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Closure of a Tracheocutaneous Fistula With a Local Turnover Flap Combined With Pregrafted Palatal Mucosa: A Case Report

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ABSTRACT

Objectives:methods:results:conclusions:: A method of closing a large tracheocutaneous fistula by a combination of a palatal mucosal graft with a turnover adiposal flap is presented. Mucosa of the same size as the tracheal defect was harvested from the hard palate and grafted just caudal to the fistula. After the mucosal graft had taken, a local flap containing the mucosal graft was turned over the tracheal defect facing the mucosa inward of the tracheal lumen. The defect caused by harvesting the flap was closed horizontally. The fistula was closed successfully, and 1 year after the operation, the patient had no airway compromise and the operative scar was inconspicuous. Although the described method is a 2-stage procedure, it can be used to simply and reliably reconstruct the mucosal layer of the tracheal lumen and overlying skin.

No MeSH data available.


Related in: MedlinePlus

First operation. (a) Schematic drawing of the first operation. Palatal mucosa was grafted just below the orifice of the fistula. Resected skin from the recipient site of the mucosal graft was grafted on the donor site of the palatal mucosa. Gray rectangles indicate skin and mucosal grafts. (b) Mucosal graft measuring 15 × 20 mm. ✽ indicates endotracheal tube.
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Figure 2: First operation. (a) Schematic drawing of the first operation. Palatal mucosa was grafted just below the orifice of the fistula. Resected skin from the recipient site of the mucosal graft was grafted on the donor site of the palatal mucosa. Gray rectangles indicate skin and mucosal grafts. (b) Mucosal graft measuring 15 × 20 mm. ✽ indicates endotracheal tube.

Mentions: Skin just below the stoma measuring 15 × 20 mm was removed, and full-thickness mucosa from the hard palate of the same size was grafted on the raw surface following the skin resection. The resected skin was grafted on the donor site of the hard palate. Tie-over gauze was fixed on both grafts (Fig 2).


Closure of a Tracheocutaneous Fistula With a Local Turnover Flap Combined With Pregrafted Palatal Mucosa: A Case Report
First operation. (a) Schematic drawing of the first operation. Palatal mucosa was grafted just below the orifice of the fistula. Resected skin from the recipient site of the mucosal graft was grafted on the donor site of the palatal mucosa. Gray rectangles indicate skin and mucosal grafts. (b) Mucosal graft measuring 15 × 20 mm. ✽ indicates endotracheal tube.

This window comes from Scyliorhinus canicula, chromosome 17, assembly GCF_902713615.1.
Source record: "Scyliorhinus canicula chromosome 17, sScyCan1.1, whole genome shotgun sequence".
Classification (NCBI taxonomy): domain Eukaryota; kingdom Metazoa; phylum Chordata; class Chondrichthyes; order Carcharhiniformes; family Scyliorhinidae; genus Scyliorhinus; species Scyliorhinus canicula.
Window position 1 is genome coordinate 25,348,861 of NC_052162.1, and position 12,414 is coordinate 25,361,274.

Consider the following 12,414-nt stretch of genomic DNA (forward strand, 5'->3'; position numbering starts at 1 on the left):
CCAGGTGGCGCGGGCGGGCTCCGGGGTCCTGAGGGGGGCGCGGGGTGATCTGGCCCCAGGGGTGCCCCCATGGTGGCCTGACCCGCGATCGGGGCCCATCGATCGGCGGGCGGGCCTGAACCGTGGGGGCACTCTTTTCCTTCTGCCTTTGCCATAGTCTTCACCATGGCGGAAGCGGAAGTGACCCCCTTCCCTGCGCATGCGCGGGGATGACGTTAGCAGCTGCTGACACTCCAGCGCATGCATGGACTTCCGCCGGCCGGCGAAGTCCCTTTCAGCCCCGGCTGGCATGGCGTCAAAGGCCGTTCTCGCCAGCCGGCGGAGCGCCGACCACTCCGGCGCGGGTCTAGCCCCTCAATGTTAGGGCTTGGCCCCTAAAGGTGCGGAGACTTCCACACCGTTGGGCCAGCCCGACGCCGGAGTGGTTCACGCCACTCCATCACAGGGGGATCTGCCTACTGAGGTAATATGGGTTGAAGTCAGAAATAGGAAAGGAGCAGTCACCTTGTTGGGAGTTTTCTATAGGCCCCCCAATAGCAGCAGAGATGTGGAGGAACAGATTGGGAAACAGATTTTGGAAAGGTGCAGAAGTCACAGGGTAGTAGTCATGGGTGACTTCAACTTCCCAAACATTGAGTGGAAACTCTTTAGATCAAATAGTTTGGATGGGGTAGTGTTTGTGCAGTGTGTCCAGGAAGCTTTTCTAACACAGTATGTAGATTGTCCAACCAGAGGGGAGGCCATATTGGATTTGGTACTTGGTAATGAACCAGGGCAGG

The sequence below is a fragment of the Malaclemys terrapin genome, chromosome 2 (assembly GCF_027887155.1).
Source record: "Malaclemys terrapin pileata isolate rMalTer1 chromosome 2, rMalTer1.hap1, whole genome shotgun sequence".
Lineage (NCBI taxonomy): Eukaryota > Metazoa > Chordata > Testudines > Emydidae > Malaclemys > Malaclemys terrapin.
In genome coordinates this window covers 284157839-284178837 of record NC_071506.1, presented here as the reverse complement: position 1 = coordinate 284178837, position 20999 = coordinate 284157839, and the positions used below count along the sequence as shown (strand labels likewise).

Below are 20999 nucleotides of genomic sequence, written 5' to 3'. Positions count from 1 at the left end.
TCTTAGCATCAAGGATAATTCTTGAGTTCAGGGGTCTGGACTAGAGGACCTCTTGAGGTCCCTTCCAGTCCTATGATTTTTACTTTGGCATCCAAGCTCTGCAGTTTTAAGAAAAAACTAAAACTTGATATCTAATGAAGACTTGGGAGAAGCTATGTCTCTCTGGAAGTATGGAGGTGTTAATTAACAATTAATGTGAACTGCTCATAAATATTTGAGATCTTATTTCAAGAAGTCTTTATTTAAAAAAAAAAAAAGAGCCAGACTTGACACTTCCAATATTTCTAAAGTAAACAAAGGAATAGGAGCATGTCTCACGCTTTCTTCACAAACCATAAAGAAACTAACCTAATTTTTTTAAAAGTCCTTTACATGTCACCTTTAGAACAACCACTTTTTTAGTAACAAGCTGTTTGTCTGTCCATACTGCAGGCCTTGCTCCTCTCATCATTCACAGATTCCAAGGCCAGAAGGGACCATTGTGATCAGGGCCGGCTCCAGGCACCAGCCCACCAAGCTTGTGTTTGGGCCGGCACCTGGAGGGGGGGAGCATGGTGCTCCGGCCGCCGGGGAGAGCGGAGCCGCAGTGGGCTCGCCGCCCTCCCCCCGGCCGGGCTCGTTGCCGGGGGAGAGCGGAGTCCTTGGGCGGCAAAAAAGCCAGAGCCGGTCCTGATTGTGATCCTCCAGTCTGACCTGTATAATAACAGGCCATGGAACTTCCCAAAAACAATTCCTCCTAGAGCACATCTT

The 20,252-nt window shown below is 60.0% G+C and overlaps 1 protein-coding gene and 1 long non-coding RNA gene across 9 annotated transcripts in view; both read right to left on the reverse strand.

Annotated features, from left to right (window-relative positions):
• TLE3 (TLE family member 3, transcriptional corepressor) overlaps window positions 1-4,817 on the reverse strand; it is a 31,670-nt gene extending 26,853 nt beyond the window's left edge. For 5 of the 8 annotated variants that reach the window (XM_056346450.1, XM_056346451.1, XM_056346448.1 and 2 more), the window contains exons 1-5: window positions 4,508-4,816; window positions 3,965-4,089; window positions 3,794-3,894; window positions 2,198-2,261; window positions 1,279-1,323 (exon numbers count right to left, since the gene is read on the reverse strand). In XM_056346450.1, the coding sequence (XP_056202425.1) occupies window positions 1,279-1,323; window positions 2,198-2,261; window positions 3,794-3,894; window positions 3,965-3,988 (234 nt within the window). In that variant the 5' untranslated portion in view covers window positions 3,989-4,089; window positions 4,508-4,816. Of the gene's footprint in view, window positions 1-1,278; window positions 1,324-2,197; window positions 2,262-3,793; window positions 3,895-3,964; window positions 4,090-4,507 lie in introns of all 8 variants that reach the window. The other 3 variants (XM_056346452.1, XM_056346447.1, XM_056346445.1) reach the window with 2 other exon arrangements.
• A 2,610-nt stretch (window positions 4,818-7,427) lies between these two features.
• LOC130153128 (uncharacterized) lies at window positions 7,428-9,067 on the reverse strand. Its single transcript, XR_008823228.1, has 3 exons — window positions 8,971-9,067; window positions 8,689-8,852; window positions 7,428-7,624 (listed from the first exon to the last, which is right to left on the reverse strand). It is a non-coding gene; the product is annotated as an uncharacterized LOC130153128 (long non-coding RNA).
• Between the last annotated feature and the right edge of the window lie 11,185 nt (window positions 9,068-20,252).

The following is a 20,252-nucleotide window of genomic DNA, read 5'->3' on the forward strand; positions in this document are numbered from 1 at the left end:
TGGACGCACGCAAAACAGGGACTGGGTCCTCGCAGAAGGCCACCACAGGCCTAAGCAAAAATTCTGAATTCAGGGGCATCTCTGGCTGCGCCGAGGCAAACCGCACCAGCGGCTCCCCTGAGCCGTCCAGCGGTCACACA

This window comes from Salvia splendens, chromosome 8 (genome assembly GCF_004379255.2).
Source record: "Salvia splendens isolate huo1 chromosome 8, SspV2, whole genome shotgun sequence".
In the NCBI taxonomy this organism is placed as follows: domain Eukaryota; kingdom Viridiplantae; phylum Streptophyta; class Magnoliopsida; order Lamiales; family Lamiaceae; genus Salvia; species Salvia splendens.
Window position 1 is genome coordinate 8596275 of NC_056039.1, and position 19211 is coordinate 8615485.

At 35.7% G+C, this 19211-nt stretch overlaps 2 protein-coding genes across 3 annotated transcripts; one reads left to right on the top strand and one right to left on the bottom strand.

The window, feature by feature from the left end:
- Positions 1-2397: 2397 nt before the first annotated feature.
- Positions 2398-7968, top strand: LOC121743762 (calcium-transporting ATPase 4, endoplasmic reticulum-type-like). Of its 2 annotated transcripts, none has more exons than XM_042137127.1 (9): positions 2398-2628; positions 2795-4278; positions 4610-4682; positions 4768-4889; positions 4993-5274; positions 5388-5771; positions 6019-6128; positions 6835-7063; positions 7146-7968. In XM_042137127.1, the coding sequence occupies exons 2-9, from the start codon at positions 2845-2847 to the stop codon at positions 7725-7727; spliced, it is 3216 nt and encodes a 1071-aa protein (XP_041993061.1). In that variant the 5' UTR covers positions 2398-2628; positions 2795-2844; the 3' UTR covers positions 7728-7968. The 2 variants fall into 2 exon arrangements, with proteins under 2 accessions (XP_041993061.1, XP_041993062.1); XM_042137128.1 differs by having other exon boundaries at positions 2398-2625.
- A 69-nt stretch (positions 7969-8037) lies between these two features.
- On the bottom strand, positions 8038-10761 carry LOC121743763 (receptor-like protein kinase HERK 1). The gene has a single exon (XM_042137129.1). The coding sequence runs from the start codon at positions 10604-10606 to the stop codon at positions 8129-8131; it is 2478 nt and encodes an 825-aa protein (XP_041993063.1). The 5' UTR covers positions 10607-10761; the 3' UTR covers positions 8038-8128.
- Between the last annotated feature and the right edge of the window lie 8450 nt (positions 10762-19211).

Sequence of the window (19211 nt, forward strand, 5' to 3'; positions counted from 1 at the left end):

© Copyright Policy - open-access
Related In: Results  -  Collection

License
Show All Figures
getmorefigures.php?uid=PMC5120373&req=5

Figure 2: First operation. (a) Schematic drawing of the first operation. Palatal mucosa was grafted just below the orifice of the fistula. Resected skin from the recipient site of the mucosal graft was grafted on the donor site of the palatal mucosa. Gray rectangles indicate skin and mucosal grafts. (b) Mucosal graft measuring 15 × 20 mm. ✽ indicates endotracheal tube.
Mentions: Skin just below the stoma measuring 15 × 20 mm was removed, and full-thickness mucosa from the hard palate of the same size was grafted on the raw surface following the skin resection. The resected skin was grafted on the donor site of the hard palate. Tie-over gauze was fixed on both grafts (Fig 2).

View Article: PubMed Central - PubMed

ABSTRACT

Objectives:methods:results:conclusions:: A method of closing a large tracheocutaneous fistula by a combination of a palatal mucosal graft with a turnover adiposal flap is presented. Mucosa of the same size as the tracheal defect was harvested from the hard palate and grafted just caudal to the fistula. After the mucosal graft had taken, a local flap containing the mucosal graft was turned over the tracheal defect facing the mucosa inward of the tracheal lumen. The defect caused by harvesting the flap was closed horizontally. The fistula was closed successfully, and 1 year after the operation, the patient had no airway compromise and the operative scar was inconspicuous. Although the described method is a 2-stage procedure, it can be used to simply and reliably reconstruct the mucosal layer of the tracheal lumen and overlying skin.

No MeSH data available.


Related in: MedlinePlus